An interesting constant between all 3 films by Liang Ying was the name Feng Junjie cropped up in each of them, as if it was a little trademark he wanted in each of his films. Dietmar Brehm's films couldn't be more different, each of them a completely abstract work, detaching the sounds from the abstract visuals.
Ozean - Sounds of a beach assaulted by strong waves was accompanied by heavily edited footage where only abstract blobs remain, who rarely convey meaning beyond occasional human shapes and movements emerging from the random. It was intriguing to work out what was being filmed, my impression changing from general beach hijinks, to someone being assaulted, to two people making love. I'm still not sure. 3.5/10
Instax: Camera Girls, London 1966 - Film footage of nudey girls posing with cameras, that was blended into each other, put through a diffuser and laid over each other so they merged into one large mess. The soundtrack was.. well, it sounded like someone cleaning machinery with a toothbrush, but that is conjecture. Why did it get more than Ozean? Because of its NUDEY GIRLS, and no other reason. 4/10
Verdrehte Augen: Videoversion-2 - A complete random mess. Some people sat talking, occasionally looking at some cars. Someone cutting fish into chunks. A woman and a man repeatedly staring the same gawpy stare at each other, and then another woman comes along and gets felt up in her car. Camera filter: Negative images. Random sound effects: Crackling fire. Crap. 2/10
By this point, I was beginning to wonder whether there was going to be a truly good film today, and my weariness towards yet another documentary did not bode well for this film's chances. However...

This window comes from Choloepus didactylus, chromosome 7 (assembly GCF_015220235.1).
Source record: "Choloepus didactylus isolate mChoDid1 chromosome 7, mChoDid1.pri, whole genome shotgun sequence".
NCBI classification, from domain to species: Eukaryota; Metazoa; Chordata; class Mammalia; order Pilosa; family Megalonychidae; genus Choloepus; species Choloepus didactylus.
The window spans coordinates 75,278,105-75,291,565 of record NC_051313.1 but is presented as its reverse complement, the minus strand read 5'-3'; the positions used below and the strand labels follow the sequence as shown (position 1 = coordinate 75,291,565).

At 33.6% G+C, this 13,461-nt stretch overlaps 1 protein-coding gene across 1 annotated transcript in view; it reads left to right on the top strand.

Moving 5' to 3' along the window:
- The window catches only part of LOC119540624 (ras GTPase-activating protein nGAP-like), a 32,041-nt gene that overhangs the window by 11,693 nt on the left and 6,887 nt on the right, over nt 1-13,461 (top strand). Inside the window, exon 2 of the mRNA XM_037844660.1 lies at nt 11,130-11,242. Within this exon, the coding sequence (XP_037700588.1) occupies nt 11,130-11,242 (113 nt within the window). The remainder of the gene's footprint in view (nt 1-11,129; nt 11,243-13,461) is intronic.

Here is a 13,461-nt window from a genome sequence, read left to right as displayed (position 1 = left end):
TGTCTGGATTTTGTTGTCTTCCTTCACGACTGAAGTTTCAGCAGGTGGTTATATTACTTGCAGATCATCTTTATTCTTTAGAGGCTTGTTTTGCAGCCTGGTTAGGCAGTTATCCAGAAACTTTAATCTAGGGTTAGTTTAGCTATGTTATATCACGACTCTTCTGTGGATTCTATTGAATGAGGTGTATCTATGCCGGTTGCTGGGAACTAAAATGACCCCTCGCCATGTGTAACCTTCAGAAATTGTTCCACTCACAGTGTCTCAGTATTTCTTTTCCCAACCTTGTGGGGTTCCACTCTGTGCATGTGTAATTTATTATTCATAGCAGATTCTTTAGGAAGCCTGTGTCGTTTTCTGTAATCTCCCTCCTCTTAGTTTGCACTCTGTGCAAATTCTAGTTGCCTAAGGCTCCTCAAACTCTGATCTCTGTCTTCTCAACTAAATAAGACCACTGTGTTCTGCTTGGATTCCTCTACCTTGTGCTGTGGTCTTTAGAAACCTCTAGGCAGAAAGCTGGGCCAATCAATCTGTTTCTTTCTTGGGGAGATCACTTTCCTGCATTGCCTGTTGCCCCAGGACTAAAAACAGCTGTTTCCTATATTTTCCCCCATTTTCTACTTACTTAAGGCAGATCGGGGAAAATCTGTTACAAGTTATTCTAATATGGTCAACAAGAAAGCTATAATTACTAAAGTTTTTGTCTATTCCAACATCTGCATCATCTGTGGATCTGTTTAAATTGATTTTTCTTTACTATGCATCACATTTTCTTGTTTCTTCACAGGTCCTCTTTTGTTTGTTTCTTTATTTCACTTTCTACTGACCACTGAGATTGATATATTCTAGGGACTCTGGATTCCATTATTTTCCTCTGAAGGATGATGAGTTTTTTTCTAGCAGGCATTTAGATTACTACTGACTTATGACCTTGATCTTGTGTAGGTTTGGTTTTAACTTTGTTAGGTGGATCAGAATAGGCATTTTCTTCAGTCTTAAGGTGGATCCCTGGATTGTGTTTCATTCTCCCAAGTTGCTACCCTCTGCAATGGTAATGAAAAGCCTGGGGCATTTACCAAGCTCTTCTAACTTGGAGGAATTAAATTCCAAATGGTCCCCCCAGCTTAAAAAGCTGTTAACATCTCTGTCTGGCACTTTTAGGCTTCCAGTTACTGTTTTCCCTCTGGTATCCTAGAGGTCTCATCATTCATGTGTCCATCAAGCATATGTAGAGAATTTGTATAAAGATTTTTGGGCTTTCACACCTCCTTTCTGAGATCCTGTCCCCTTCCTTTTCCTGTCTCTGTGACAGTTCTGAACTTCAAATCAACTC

One Last Dance (US) - The short film shown before the main feature (below) wasn't helped by the announcer getting the general plot and feel of it mixed up with Home from Home. We were expecting a film with an amusing Korean guy who would make us laugh, and what we got was a sombre short about an overworked man being given a final parting gift by his dying grandmother. I would have enjoyed it more if I wasn't constantly expecting a punchline. 6.5/10
Home from Home (S. Kor) (german trailer)
In the 1950's and 60's, several Korean women left for Germany to enlist in the postwar rebuilding effort, including some nurses of which a few married over in Germany. As an attempt to up the population of dwindling Namhae, and to offer an incentive for these Korean women to return, the Korean government set up a scheme to plant a little bit of Germany into the coastal town. A cluster of neat, European-style houses with white walls and red roofs appeared and the offer was made to the ageing couples in Germany to come over and live out their years. Three couples accepted, and this is the story of their transplanted lives since their move in 2002.
As with many film documentaries, what is written on paper cannot do justice to the content, and in this particular example, it's doubly so. The many elements of the place and the people coming together, such as the intrusive and downright cheeky tourists, flocking to the town to take pictures in their backyards (without permission); the attempts by the German men to integrate with the other locals and learn the languages and traditions, some of their ingrained prejudices, and the crackling relationships that still exist between the couples after all the years keeps the film constantly engaging. There are many places where skilled editing mixed with the cameras catching situations as they occur caused much laughter from the audience (I was streaming tears at one point I was laughing so hard), and this is balanced well with the more serious and completely engaging parts where they tell us why they went to Germany, how they fell in love over there, and why they returned. It's constantly entertaining (and in more than one way), beautifully shot and framed, and I will remember it as head and shoulders over most of the other films I will see this year; I can guarantee it. 8.5/10